He would have a further 88 starts in his career and win 13 times in a period dating from 1999 to 2008, leaving a lasting legacy. After a lean patch of form for David Hall, he was sent to master jumps' trainer Eric Musgrove to be schooled over the sticks.
Trainer: Tony Basil Record: 32:10-4-5 Prize money: $5,722,274 There’s only one horse on this list that opened their career with a maiden win at Swan Hill, but that shouldn’t take the shine off his achievements. His three-year-old autumn failed to reach great heights, with just one win from eight starts, but he was always thereabouts.
The ding-dong battle between Elvstroem and Maybe Diva in the 2004 Caulfield Cup remains etched in my memory. Probably my favorite horse outside Win, this beautiful beast of a gelding was cut down by injury in his prime.
Unseen as a two-year-old, Weekend Hustler made a slow start to his racing career, losing on debut at Sale before a maiden win at Claiborne. Injuries kept him from finding his best and Weekend Hustler was eventually retired three years after hitting his peak.
My favorite Choir moment came in the Lightning Stakes when Glen Boss decided to be a hero and ride him solo on the outside of the straight. Usually considered racing suicide to go it alone down the Flemington straight, Choir was simply too good for his rivals who chose the outside fence.
Trainers: Michael, Wayne and John Hawks Record: 32:13-7-4 Prize money: $8,821,935 It’s easy to remember Chautauqua for being a barrier rogue and a horse that failed to win in nine of his final ten races, but that would be forgetting one of the best sprinters to grace the turf in the past two decades. There were more consistent sprinters, and I’m sure many will argue this gray gazelle is placed too high in the rankings, but Chautauqua is one of the most talented thoroughbreds to have raced in my lifetime.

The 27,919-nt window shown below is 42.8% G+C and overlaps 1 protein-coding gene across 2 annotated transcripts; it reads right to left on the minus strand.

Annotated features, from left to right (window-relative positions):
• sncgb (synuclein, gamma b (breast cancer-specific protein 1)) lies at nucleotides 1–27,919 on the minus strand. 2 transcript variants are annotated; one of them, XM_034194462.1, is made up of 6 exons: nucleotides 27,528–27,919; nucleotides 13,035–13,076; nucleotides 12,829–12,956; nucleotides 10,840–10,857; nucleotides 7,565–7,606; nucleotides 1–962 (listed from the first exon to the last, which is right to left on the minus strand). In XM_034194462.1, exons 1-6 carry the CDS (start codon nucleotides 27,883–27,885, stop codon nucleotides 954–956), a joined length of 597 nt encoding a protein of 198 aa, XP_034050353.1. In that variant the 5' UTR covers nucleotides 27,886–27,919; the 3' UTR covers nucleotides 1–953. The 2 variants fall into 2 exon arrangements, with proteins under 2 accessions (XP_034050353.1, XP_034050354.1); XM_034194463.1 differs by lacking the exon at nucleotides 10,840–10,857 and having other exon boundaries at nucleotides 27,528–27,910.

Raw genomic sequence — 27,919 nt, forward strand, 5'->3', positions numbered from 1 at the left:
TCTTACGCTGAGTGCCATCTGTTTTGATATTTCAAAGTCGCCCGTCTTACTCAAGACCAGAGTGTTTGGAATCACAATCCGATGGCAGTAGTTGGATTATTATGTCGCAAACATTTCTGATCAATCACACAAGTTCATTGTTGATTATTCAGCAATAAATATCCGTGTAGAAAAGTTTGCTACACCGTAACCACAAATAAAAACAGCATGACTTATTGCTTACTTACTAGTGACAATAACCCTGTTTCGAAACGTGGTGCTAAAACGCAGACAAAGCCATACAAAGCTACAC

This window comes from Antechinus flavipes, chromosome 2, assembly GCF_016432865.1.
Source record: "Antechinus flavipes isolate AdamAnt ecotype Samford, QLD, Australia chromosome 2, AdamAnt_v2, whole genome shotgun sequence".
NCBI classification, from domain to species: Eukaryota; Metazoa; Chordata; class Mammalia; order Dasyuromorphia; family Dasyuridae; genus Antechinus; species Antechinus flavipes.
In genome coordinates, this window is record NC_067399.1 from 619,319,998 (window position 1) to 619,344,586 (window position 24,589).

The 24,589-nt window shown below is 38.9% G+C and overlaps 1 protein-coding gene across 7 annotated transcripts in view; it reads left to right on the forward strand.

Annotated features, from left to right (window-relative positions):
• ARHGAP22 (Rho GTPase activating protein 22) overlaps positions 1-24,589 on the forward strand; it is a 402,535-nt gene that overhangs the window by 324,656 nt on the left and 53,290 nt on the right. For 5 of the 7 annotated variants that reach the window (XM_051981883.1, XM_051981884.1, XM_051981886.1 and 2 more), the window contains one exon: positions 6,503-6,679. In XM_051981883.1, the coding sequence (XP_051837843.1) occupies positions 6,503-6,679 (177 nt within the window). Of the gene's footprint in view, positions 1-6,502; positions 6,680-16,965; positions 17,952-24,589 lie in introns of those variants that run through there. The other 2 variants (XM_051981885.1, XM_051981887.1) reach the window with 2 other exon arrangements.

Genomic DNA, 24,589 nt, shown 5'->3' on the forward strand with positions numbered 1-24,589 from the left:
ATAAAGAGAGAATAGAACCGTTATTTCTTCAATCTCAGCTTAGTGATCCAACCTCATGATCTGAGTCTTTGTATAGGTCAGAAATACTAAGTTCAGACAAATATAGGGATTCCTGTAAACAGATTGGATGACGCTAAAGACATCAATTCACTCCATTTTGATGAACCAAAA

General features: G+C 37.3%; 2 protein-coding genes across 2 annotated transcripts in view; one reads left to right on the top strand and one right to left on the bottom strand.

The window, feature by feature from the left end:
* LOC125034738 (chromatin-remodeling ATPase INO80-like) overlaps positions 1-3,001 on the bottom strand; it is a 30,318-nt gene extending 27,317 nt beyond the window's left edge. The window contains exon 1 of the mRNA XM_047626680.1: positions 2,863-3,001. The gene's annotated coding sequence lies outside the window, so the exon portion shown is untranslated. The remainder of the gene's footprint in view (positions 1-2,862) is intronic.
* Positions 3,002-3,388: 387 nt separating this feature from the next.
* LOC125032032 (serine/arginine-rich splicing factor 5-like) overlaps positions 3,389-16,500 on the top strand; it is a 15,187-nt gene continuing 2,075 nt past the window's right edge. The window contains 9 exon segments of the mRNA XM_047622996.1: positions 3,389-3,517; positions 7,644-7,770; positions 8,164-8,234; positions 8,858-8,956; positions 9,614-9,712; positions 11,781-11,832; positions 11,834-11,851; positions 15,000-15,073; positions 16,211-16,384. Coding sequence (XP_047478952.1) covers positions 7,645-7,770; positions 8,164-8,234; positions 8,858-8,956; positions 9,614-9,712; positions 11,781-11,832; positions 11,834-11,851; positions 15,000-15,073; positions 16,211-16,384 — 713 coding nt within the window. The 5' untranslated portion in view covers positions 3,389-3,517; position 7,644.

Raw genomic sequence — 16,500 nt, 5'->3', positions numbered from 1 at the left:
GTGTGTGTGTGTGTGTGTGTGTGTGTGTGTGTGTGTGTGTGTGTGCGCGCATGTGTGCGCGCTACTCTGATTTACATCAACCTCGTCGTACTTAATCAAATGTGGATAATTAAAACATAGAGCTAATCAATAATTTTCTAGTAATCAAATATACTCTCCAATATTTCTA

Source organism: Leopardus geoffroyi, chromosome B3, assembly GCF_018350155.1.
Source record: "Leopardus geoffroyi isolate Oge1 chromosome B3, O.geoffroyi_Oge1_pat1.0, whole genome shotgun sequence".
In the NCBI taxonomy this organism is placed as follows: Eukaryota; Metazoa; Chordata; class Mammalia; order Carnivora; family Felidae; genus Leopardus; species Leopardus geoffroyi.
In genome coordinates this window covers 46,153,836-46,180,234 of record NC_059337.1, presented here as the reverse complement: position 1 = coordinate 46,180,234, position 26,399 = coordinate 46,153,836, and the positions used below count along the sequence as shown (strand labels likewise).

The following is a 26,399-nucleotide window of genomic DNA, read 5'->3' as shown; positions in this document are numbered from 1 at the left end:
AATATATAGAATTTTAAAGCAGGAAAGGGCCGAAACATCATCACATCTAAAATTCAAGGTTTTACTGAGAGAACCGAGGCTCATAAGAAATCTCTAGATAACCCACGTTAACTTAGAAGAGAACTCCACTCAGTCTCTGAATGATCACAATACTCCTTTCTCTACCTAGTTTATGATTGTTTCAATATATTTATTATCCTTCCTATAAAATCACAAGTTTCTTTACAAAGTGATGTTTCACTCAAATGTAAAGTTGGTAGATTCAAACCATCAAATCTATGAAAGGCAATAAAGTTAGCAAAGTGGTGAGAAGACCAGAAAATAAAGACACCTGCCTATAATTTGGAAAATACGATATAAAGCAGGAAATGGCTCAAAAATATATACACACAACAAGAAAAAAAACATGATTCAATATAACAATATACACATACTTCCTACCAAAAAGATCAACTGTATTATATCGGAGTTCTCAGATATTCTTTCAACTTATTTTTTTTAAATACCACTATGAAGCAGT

Without a doubt, his best and most memorable win was in the 2017 TJ Smith when he defied all logic to produce an unlikely victory. Chautauqua was so far back that he made Kingston Town look like a sure thing when Bill Collins famously declared he couldn’t win.
Dead last at the 400 meters to go sign on a bog Sydney track, Tommy Berry weaved his magic to come from the clouds and win. Purchased by Queanbeyan taxi driver and horse trainer Joe Janice for $1250 in 2003, Takeover Target went on to win more than $6 million in stakes.
In Takeover Target’s case, he didn’t make his race debut until he was four after battling leg and joint problems as a youngster. The gelding debuted at his home track in April 2004 and, by October, had won seven races in a row.
My most memorable Takeover Target moment was the start prior to the Salinger, at the northern NSW track of Grafton. There were plenty willing to write off the new whiz kid of racing in the Ronnie Handicap that day.
That day, he turned heads with a blistering win that Grafton locals still describe as the best they’ve seen. There were some hiccups after his early success, but Takeover Target’s love of the Flemington straight came to the fore in the summer of 2006 as he racked up wins in the Group 1 Lightning and Newmarket Handicap.
Janice then embarked on an overseas venture, which resulted in wins at Royal Ascot and in Japan. The horse known as ‘Archie’ saluted in the Doomed 10,000 in 2007 and made another trip to the UK, finishing second in the Golden Jubilee.
In 2008, he won the Grislier Sprint in Singapore and made another assault on English rivals. Janice came home via Western Australia and added the Winterbottom Stakes to his resume in December, followed by a win in the TJ Smith at Rand wick in the autumn.
The Fighting Tiger would rank first in toughness, but Sun line and Loner had him marginally covered for talent. Northerly’s undoubtedly the best horse to come from Western Australia and there have been many stars over the years.